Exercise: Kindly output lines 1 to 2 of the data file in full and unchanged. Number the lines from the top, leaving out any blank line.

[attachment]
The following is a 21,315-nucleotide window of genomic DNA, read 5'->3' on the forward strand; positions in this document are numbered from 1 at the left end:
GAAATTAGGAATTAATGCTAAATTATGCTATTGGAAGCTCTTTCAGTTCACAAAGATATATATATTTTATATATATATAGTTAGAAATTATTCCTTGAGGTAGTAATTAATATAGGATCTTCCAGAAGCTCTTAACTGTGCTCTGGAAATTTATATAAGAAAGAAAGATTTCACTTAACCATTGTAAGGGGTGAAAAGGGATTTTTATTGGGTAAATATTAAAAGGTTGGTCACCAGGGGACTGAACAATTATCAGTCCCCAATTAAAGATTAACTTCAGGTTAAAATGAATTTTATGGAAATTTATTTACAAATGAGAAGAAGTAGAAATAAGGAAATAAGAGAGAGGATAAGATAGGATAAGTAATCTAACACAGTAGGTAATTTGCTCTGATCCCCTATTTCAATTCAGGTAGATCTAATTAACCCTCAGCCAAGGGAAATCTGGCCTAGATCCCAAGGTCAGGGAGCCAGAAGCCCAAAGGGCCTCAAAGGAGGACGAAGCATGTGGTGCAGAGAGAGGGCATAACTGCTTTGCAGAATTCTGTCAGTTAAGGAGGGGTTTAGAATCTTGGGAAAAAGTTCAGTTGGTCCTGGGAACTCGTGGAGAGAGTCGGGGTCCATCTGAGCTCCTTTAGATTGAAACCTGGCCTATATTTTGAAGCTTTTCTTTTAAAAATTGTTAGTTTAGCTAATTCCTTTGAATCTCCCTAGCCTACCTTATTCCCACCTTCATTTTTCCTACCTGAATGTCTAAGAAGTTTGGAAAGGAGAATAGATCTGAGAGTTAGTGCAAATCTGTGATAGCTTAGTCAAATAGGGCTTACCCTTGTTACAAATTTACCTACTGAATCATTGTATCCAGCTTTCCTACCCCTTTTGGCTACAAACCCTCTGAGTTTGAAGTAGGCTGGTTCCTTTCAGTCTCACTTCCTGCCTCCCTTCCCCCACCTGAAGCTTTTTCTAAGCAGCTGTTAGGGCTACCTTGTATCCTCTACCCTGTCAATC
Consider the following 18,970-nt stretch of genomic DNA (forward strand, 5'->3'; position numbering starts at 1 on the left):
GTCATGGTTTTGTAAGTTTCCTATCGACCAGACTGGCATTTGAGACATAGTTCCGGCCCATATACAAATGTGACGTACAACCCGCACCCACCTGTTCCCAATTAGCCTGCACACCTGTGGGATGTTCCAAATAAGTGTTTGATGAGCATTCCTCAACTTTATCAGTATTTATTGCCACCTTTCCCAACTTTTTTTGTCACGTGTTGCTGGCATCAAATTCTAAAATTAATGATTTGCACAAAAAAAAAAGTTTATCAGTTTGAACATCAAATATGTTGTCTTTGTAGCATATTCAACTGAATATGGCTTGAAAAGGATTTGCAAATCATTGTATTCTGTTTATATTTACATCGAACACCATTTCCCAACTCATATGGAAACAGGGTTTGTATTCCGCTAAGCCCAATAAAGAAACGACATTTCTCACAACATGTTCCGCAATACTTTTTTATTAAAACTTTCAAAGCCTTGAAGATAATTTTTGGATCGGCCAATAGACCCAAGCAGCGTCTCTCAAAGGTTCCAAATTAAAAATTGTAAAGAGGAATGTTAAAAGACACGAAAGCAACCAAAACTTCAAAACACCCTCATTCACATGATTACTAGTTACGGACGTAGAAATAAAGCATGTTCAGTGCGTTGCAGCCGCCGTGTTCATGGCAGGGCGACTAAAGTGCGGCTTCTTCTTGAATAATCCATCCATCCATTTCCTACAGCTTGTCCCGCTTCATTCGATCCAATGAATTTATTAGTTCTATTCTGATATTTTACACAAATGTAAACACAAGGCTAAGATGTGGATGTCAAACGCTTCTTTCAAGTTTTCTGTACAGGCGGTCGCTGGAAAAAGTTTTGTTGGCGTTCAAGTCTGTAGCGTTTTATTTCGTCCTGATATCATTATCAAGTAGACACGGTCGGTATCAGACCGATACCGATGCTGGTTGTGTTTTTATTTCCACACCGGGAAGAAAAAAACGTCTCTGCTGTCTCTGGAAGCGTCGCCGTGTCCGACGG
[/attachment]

The following is a 21,315-nucleotide window of genomic DNA, read 5'->3' on the forward strand; positions in this document are numbered from 1 at the left end:
GAAATTAGGAATTAATGCTAAATTATGCTATTGGAAGCTCTTTCAGTTCACAAAGATATATATATTTTATATATATATAGTTAGAAATTATTCCTTGAGGTAGTAATTAATATAGGATCTTCCAGAAGCTCTTAACTGTGCTCTGGAAATTTATATAAGAAAGAAAGATTTCACTTAACCATTGTAAGGGGTGAAAAGGGATTTTTATTGGGTAAATATTAAAAGGTTGGTCACCAGGGGACTGAACAATTATCAGTCCCCAATTAAAGATTAACTTCAGGTTAAAATGAATTTTATGGAAATTTATTTACAAATGAGAAGAAGTAGAAATAAGGAAATAAGAGAGAGGATAAGATAGGATAAGTAATCTAACACAGTAGGTAATTTGCTCTGATCCCCTATTTCAATTCAGGTAGATCTAATTAACCCTCAGCCAAGGGAAATCTGGCCTAGATCCCAAGGTCAGGGAGCCAGAAGCCCAAAGGGCCTCAAAGGAGGACGAAGCATGTGGTGCAGAGAGAGGGCATAACTGCTTTGCAGAATTCTGTCAGTTAAGGAGGGGTTTAGAATCTTGGGAAAAAGTTCAGTTGGTCCTGGGAACTCGTGGAGAGAGTCGGGGTCCATCTGAGCTCCTTTAGATTGAAACCTGGCCTATATTTTGAAGCTTTTCTTTTAAAAATTGTTAGTTTAGCTAATTCCTTTGAATCTCCCTAGCCTACCTTATTCCCACCTTCATTTTTCCTACCTGAATGTCTAAGAAGTTTGGAAAGGAGAATAGATCTGAGAGTTAGTGCAAATCTGTGATAGCTTAGTCAAATAGGGCTTACCCTTGTTACAAATTTACCTACTGAATCATTGTATCCAGCTTTCCTACCCCTTTTGGCTACAAACCCTCTGAGTTTGAAGTAGGCTGGTTCCTTTCAGTCTCACTTCCTGCCTCCCTTCCCCCACCTGAAGCTTTTTCTAAGCAGCTGTTAGGGCTACCTTGTATCCTCTACCCTGTCAATC